Further Knife Maintenance
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Cultivate the habit of periodically inspecting your knives. If you notice tarnish spots of Red Oxidation (which means “rust”) clean the blade quickly with knife polish or CLR® (a household cleaner we have found to be effective). High Carbon Steel blades will develop a gray-blue patina that protects from red oxidation. After the inspection, use a clean cloth to apply quality mineral oil or wax to protect the blade from rusting before returning the knife to dry storage.  

Knives require a safe dry storage place. A knife block is perfect for storing knives as the block protects the knife blade and secures it, helping to prevent accidents. Magnetic Knife Strips are good as well, unless you have curious pets or kids. Another choice is Knife Covers. Never store your fine knives jumbled in a drawer.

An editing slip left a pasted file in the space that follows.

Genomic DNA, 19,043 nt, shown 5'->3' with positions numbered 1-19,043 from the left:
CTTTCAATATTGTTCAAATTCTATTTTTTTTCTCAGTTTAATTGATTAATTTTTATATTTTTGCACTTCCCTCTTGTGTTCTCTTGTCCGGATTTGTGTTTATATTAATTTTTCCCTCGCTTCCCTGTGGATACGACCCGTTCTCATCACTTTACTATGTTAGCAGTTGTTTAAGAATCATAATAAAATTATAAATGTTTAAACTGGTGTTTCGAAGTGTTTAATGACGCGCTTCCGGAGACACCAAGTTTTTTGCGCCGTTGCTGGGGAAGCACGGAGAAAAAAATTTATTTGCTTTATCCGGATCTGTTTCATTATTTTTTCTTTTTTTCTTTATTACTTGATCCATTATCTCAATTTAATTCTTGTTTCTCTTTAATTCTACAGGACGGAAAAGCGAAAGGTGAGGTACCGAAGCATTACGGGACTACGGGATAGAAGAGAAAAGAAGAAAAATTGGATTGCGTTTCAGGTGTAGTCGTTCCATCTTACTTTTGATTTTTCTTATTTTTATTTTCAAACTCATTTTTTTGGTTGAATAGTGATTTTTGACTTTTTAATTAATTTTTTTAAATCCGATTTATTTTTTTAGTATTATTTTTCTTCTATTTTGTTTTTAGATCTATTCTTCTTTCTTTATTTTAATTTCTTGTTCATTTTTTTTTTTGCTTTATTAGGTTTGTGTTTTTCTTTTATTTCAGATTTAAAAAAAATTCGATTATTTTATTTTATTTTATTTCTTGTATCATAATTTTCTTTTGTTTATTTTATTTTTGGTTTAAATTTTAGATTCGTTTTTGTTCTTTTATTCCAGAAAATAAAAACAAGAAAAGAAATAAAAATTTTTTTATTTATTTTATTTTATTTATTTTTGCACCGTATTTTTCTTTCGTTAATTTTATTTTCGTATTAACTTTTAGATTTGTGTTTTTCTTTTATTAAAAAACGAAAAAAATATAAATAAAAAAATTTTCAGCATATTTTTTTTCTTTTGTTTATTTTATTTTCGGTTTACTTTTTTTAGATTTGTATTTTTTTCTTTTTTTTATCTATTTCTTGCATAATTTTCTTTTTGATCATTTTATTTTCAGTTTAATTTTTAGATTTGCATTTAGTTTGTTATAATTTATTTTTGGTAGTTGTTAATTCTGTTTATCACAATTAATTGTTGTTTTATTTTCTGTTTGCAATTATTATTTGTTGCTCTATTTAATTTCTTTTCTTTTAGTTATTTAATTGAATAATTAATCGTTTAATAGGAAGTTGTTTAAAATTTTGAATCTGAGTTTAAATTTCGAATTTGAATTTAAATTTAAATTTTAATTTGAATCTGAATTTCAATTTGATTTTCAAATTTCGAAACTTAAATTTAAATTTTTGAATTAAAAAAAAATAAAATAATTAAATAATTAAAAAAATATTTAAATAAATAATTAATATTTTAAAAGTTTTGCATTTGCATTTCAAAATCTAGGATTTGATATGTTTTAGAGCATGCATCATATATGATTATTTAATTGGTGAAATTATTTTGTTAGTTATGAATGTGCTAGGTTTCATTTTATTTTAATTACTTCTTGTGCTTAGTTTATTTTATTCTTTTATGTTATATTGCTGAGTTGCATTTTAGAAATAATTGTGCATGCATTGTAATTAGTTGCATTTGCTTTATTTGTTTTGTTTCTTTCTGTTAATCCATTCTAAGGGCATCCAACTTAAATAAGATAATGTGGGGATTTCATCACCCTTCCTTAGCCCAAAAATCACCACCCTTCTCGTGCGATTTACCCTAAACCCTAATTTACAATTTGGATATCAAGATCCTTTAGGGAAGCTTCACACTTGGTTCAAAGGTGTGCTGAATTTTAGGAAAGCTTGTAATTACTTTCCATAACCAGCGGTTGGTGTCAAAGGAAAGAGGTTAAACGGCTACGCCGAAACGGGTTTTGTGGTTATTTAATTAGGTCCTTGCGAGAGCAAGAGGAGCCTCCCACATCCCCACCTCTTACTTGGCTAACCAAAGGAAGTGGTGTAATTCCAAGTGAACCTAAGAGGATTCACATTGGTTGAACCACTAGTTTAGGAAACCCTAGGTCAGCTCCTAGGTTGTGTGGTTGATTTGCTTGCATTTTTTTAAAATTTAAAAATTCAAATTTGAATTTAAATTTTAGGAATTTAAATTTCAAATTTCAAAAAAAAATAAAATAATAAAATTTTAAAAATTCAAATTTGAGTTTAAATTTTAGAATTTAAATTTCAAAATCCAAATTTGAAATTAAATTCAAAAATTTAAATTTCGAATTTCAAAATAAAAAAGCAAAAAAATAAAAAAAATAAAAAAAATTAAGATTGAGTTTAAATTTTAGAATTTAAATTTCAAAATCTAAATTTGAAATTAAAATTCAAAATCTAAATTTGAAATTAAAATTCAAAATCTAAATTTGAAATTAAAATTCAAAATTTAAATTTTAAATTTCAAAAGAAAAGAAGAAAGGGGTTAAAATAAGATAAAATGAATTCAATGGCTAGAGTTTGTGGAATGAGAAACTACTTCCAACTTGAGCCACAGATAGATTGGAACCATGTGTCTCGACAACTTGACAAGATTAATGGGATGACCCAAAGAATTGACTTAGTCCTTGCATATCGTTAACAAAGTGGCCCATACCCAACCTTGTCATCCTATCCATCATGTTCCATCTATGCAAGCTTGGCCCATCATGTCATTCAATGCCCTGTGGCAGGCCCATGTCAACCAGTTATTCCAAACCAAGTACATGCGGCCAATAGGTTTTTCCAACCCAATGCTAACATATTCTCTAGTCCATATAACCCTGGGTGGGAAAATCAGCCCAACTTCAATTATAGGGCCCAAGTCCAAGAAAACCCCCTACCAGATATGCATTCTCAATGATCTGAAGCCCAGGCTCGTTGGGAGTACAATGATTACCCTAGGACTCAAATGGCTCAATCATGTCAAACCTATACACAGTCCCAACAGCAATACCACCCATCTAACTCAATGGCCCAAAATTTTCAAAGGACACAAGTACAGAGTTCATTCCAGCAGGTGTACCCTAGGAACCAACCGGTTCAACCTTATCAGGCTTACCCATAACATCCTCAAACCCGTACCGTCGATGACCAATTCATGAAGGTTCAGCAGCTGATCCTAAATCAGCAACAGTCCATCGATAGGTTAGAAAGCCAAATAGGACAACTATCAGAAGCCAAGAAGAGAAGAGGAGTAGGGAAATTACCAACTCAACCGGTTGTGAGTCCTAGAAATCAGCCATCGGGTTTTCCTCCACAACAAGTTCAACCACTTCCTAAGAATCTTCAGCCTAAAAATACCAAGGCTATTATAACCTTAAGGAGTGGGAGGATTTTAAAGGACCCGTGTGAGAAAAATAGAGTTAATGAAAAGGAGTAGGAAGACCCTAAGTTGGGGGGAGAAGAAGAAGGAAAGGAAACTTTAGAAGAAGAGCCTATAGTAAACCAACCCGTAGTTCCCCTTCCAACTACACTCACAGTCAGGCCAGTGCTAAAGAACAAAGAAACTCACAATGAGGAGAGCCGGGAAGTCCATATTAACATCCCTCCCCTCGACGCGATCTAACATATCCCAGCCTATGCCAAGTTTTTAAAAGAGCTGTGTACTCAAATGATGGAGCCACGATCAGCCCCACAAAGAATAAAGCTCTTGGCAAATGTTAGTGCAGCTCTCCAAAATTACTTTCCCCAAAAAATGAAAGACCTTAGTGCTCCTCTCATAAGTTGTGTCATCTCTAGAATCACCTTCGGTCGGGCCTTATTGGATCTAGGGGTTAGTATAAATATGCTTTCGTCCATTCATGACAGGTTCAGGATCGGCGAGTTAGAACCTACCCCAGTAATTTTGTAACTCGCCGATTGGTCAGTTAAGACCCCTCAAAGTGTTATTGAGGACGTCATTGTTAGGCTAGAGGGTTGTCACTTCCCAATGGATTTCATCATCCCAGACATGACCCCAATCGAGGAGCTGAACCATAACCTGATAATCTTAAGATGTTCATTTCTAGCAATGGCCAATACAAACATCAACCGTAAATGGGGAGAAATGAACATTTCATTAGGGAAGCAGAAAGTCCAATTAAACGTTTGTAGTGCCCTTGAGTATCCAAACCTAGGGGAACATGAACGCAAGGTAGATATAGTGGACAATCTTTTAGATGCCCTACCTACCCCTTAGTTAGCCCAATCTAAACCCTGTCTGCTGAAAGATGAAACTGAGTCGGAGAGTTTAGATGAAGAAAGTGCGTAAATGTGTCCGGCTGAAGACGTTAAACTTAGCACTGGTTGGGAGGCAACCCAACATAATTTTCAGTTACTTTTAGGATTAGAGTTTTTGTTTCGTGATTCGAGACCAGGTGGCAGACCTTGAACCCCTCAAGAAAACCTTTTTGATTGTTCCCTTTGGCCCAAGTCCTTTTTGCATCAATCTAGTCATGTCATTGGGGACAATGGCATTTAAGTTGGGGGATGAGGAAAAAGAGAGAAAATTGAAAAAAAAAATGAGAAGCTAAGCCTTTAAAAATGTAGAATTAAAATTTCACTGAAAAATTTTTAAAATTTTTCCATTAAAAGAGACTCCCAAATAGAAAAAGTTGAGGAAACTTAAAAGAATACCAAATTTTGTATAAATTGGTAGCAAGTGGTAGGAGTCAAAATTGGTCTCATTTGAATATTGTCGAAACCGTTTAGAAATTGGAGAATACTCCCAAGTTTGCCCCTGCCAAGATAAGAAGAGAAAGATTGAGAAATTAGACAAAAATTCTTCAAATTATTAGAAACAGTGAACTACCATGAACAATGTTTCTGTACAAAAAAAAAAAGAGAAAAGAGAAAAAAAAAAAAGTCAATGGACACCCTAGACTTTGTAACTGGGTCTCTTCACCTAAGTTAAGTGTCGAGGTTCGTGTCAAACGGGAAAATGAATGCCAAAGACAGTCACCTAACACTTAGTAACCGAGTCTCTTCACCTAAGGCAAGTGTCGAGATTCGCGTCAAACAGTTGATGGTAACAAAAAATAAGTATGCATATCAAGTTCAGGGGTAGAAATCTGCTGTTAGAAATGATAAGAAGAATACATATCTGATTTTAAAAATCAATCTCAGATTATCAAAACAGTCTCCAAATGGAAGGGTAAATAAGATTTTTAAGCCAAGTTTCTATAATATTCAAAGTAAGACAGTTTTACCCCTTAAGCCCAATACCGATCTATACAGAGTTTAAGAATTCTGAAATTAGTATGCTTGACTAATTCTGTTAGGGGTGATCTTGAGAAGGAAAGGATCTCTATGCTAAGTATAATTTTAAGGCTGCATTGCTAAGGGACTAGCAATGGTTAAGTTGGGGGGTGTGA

Don’t allow fine knives to bang one another or bump into objects as the precision ground cutting edge could be damaged in the collision. Bumping is also a reason fine knives should avoid the dishwasher, where the jetting water can knock your knives into other utensils or dishes.

“Steel” the knife frequently to maintain the edge. We cover steeling your knives in Lesson 2: Basic Knife Skills, Topic 2: Knife Construction & MaintenanceExercise 4: Steeling Your Knife.

Always use a knife-friendly cutting board made of materials like natural wood or a soft composite polyethylene. Cutting boards made of glass, ceramic, metal or marble can damage your fine knives by causing their edge to turn or roll.

Your knife is a precision tool, not a generalized blunt instrument.